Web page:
The Soča River

The Soča (in Slovenian) or Isonzo (in Italian) or Lusinç (in Friulian) or Sontig (in old German; Latin Aesontius or Sontius) is a 140 km long river that flows through western Slovenia and north-eastern Italy. An Alpine river in character, its source lies in the Trenta Valley in the Julian Alps of Slovenia, at around 1,100 metres above sea level. The river runs past Slovenia's highest peak, Triglav (2,864 m) before heading south past the towns of Bovec, Kobarid, Tolmin, Kanal ob Soči, Nova Gorica (where it is crossed by the Solkan Bridge) and Gorizia, entering the Adriatic Sea close to the Italian town of Monfalcone.

The Soča Valley was the stage of major military operations including twelve battles on the Italian front in World War I between May 1915 and November 1917, in which over 300,000 Austro-Hungarian and Italian soldiers lost their lives.
 
Due to its emerald green water, the river is also known under the name "The Emerald Beauty". It is said to be one of the rare rivers in the world that retain such a colour throughout their length. The Soča inspired the poet Simon Gregorčič to write his best-known poem Soči (To the Soča), one of the masterpieces of Slovene poetry.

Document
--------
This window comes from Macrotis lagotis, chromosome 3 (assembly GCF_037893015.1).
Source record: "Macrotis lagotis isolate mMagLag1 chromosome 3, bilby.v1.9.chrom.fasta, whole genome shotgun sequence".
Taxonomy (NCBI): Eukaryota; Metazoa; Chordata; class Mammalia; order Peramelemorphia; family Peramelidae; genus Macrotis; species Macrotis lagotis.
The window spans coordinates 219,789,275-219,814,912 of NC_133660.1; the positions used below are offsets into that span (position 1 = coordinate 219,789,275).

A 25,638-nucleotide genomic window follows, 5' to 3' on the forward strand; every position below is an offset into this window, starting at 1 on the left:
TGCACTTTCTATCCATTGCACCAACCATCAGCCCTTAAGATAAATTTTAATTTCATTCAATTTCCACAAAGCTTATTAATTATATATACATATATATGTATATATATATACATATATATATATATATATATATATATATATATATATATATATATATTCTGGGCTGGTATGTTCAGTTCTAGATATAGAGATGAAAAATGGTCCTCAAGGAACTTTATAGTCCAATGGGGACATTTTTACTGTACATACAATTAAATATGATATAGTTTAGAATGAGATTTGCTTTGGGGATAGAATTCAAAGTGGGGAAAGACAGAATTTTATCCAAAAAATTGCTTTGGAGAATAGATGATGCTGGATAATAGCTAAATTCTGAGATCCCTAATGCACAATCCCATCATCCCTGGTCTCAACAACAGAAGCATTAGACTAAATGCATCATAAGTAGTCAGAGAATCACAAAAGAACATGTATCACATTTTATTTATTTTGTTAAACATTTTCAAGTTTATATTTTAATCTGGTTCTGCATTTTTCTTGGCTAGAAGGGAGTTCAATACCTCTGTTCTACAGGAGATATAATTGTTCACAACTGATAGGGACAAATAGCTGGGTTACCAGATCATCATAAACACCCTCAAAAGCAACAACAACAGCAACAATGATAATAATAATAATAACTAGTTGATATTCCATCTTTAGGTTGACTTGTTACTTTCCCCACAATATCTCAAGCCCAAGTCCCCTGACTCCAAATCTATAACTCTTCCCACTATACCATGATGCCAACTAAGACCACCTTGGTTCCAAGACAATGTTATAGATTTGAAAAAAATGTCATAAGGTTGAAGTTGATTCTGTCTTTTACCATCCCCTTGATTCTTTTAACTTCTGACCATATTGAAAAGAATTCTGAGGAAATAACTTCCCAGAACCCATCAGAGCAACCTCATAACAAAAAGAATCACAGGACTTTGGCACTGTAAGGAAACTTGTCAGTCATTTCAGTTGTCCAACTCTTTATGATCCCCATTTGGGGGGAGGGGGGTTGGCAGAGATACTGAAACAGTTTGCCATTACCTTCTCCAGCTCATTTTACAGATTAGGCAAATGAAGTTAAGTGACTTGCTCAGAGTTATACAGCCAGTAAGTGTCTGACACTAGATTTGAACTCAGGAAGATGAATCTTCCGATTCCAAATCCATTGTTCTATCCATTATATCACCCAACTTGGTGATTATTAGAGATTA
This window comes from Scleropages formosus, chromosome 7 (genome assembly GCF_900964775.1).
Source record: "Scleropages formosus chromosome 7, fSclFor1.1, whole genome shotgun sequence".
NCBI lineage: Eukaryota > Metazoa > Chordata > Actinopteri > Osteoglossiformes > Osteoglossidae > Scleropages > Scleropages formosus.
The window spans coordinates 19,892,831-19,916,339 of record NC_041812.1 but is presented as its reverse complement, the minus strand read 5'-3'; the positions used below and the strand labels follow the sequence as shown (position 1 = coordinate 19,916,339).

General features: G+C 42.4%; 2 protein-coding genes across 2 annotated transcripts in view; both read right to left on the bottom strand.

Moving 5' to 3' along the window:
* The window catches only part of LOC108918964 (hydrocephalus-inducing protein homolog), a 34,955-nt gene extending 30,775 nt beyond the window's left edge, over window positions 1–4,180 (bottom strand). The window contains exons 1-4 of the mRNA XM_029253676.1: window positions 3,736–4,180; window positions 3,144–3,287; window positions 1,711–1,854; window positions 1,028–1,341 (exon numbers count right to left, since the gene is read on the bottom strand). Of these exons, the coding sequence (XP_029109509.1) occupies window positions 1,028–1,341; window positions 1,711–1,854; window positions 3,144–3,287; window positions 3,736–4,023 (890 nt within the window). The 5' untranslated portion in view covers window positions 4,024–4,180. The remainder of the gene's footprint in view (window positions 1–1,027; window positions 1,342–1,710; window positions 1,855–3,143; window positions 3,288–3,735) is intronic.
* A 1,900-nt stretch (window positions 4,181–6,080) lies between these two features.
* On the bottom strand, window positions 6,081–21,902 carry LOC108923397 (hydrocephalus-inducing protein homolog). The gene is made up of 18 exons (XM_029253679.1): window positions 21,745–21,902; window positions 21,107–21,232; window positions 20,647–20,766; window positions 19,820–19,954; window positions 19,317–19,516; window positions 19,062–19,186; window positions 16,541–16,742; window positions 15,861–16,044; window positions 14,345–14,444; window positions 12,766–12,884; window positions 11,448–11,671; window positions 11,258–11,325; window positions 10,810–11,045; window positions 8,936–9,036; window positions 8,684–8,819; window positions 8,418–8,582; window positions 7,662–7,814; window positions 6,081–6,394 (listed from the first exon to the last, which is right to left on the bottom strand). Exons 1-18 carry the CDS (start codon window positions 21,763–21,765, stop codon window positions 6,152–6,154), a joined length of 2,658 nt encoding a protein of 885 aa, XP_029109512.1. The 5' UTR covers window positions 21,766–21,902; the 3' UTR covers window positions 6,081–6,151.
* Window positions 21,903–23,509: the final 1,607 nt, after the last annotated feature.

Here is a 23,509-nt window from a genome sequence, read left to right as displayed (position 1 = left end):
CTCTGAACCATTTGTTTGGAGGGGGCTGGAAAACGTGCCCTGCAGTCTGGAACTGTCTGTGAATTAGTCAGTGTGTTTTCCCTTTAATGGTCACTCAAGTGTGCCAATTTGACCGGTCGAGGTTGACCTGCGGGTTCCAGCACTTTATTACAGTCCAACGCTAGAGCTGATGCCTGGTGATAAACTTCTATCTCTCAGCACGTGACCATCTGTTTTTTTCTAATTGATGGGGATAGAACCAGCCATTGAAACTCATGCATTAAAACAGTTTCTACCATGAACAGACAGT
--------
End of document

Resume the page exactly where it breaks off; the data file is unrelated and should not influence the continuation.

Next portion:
The Soča is also well known for its unique trout species Salmo marmoratus (known as the marble trout), which lives in the upper course of the crystal-clear river. This species is endangered due to the introduction of other non-indigenous trout species sometime between World War I and World War II.
 
This region served as a film location for the 2008 Disney film Chronicles of Narnia: Prince Caspian.

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